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The body is alder, and it’s surprisingly light. In fact, despite its size, this actually feels like a smaller guitar than it is, and you’ll find that you’re able to whip it around and find the most comfortable playing position for whatever lick you’re attempting. The finish is satin polyurethane, and the black pinstripes are applied so incredibly cleanly that you won’t find a slightly off edge anywhere. The neck is one-piece neck-thru quartersawn maple, and those who are used to shredders’ axes might be surprised by how round and deep the back of the neck is. It has a satin urethane finish to make it feel nice and smooth, but this is a neck that a great many players are going to feel comfortable with, even if they’re used to Les Pauls and old Telecasters.


The pickups are Gus’s signature Seymour Duncan active Blackouts. This particular Blackouts set employs traditional humbucker coils wound very low output, with an active preamp built into the volume pot to bring them up to full active power. There’s a three-position pickup selector, and no coil-splitting.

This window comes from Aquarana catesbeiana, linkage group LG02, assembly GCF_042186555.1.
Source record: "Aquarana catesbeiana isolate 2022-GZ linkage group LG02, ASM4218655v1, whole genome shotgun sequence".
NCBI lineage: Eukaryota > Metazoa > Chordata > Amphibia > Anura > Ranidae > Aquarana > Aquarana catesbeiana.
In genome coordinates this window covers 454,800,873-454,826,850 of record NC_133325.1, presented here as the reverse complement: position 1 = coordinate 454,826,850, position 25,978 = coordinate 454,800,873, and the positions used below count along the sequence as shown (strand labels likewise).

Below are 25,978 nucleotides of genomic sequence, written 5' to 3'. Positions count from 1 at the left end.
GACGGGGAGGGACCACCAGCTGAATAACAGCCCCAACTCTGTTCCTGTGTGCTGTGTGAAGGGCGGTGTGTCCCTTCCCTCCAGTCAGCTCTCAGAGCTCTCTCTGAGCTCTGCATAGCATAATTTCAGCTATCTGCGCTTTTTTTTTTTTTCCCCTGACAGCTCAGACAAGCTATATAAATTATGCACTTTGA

The voicing of the pickups is right in that sweet spot: the individual notes of chords knit together like a big wall of sound, yet there’s still enough detail to pick out each note. Power chords sound very thick and chunky, while single notes are bursting with harmonic overtones. The neck pickup is ideal for those big Michael Schenker bends and wide vibrato, but it also tracks perfectly for high-speed arpeggio-fests. These pickups clean up pretty nicely too, although it’d be even better if the Blackouts modular preamp offered the ability to coil-split. The playability is flawless too. The fretwork is incredible, and that neck shape takes a lot of stress off your hands, especially during fast rhythm work.


On paper this guitar has a lot in common with the X Series version, but the differences are down to factors like wood selection, the amount of time and work devoted to fit and finish, and of course the fact that the USA model is built in a Custom Shop in very limited numbers by a very small number of master craftspeople. If you’re a Gus G. fan, it all comes down to budget. This is a world-class guitar, and if you’re good for the extra bucks above the X Series, go for it.